The Iraqi cabinet sought key changes, including greater legal jurisdiction over US troops and guarantees that US soldiers would not launch attacks on other countries from Iraq.

A reply to the proposed amendments is expected to come within days of the result of the US presidential election.

'Positive indications'

Sami al-Askari, an MP in the ruling Shia United Iraqi Alliance (UIA), said on Tuesday that the Iraqi negotiators "received positive indications from the Americans regarding the changes proposed in the Sofa [Status of Forces Agreement]."

"But we are yet to receive their response officially," Askari, who is close to the negotiators, told the AFP news agency.

The signing of the pact has been delayed by several months of negotiations between the two sides, as well as bitter divisions in Baghdad and mass protests against the agreement.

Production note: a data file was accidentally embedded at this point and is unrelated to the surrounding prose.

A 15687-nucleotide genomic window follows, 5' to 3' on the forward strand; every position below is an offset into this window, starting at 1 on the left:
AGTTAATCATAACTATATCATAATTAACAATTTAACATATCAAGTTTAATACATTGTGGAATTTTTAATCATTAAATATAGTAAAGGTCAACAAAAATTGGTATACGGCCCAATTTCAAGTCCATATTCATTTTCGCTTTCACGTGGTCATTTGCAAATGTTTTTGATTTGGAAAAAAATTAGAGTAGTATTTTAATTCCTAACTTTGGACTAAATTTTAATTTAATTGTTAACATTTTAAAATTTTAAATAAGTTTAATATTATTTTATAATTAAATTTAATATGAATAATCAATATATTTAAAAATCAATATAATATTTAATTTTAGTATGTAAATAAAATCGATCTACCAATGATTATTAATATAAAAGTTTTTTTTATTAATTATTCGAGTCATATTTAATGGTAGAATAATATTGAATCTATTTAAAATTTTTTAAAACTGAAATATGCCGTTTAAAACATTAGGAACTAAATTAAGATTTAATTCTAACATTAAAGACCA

The UN mandate for the deployment of foreign troops in Iraq expires on December 31. 

On Sunday, Iraq's president dismissed an invitation from Massud Barzani, the leader of the autonomous Kurdish region in the north of Iraq, to the US to set up military bases there if the proposed security pact with Baghdad failed.

Jalal Talabani, himself a Kurd, said Washington could set up bases in the country - even in the Kurdish region - only with Baghdad's approval.

The final draft of the proposed pact must be endorsed by the Iraqi parliament after the amendments are finalised by both Washington and Baghdad.